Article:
May 20, 2018

8 of the Worst Moms in Literature

Think your mother was harsh? These books will convince you that she deserves a Mother of the Year Award.

By Tina Jordan and Susan Ellingwood

It’s Mother’s Day. You’ve sent the flowers, the card and even the box of chocolates. You’ve also just paid another therapist’s bill. But c’mon she wasn’t that bad a mother. If you want to see bad, take a look at these eight books, rife with screamers, abusers and not-so-benign neglecters. Of course, they are all creatures of fiction, but you get the point.

Margaret White

‘Carrie,’ by Stephen King

“Her mother is a horror: a religious fanatic eager to beat the goodness of Christ into sinners with a powerful right hand.”

Mrs. Lisbon

‘The Virgin Suicides,’ by Jeffrey Eugenides

The five Lisbon daughters live “under the thumb of their domineering mother,” a woman “who never allows them to date, and who insists they wear baggy, ridiculous clothes. Though their ineffectual father seems vaguely sympathetic to their plight, he never stands up to their tyrannical mother.” When one of them breaks curfew, “the girls are permanently grounded. They are pulled out of school and locked in the house.”


‘Housekeeping,’ by Marilynne Robinson

Ruth and Lucille, raised by a succession of indifferent relatives, “were quite small when their mother left them, with a box of graham crackers, on the porch in Fingerbone. ‘At last,’ Ruth says, ‘we slid from her lap like one of those magazines full of responsible opinion about discipline and balanced meals.’”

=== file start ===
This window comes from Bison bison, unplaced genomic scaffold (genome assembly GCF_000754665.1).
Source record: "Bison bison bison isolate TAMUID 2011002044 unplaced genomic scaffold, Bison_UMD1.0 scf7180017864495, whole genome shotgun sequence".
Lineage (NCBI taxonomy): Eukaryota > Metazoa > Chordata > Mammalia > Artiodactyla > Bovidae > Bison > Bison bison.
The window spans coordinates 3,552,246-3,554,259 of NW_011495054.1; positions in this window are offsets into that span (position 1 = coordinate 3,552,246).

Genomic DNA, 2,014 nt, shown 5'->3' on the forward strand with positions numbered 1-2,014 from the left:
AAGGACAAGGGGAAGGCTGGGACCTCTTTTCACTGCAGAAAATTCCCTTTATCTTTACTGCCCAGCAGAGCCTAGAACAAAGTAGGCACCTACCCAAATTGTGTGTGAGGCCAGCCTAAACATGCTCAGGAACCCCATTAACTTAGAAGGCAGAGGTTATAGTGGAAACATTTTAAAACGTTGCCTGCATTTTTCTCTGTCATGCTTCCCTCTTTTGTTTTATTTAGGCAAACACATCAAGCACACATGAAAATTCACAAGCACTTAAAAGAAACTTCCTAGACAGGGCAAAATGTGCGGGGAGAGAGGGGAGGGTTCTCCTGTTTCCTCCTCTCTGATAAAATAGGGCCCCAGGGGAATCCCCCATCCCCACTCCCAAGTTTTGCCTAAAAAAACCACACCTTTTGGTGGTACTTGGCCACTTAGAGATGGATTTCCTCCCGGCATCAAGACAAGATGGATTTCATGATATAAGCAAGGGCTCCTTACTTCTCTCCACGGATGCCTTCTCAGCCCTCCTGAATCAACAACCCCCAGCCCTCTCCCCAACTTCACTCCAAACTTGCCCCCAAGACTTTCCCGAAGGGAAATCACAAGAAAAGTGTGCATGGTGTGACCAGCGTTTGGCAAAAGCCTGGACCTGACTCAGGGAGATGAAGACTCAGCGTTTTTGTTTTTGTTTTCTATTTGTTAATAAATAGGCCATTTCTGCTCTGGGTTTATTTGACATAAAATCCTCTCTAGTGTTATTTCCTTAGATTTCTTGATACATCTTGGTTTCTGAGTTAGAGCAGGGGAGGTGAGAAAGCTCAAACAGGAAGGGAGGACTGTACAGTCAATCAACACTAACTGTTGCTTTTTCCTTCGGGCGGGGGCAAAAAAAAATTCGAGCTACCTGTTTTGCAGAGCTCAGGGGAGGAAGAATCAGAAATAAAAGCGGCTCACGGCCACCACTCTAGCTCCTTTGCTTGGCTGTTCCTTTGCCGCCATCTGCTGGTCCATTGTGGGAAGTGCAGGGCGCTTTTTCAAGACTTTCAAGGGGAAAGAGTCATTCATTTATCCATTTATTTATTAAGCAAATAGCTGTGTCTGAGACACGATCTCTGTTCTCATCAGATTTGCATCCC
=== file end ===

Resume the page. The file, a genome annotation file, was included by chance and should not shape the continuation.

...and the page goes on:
‘Push,’ by Sapphire

“At the age of 16, Claireece, or ‘Precious’ as she calls herself, has already had two children by the man she knows as her father. Her mother has not only allowed these rapes to occur, but also beats Precious for stealing her man. She, too, sexually abuses Precious, and treats her as a maidservant around the house.”


‘White Oleander,’ by Janet Fitch

Astrid’s mother is in prison — she’s murdered her boyfriend — but Astrid “will continually measure herself against the standards of her mother’s beauty and fearlessness (and find herself lacking) while at the same time learning to hate her mother for her selfishness, her cruelty and her ability to manipulate and charm.”

Adele August

‘Anywhere but Here,’ by Mona Simpson

“‘We fought’ are the first words of Simpson’s challenging first novel about a mother-daughter road-trip. “‘Fought’ is an understated reference for the war of words, wills and fists that rages between them from the first to last page.”

Janice Angstrom

‘Rabbit, Run,’ by John Updike

“Rabbit” Angstrom’s wife, Janice — often found “highball in hand, glued to the television set” — drunkenly allows their infant daughter to drown in the tub.

Sophie Portnoy

‘Portnoy’s Complaint,’ by Philip Roth

“His mother, Sophie, cleans up after the maid, worries endlessly about what goes into Alex and what comes out of him, and exists to protect him from gentiles and manhood.”

© 2018 The New York Times Company.

In Brian De Palma's 1976 thriller "Carrie" — the first of Stephen King's novels to be made into a movie — Carrie's mother, played by Piper Laurie, certainly had her hands full with her daughter, played by Sissy Spacek. But she could have been a bit more understanding of Carrie's supernatural powers. Don't you think?CreditUnited Artists

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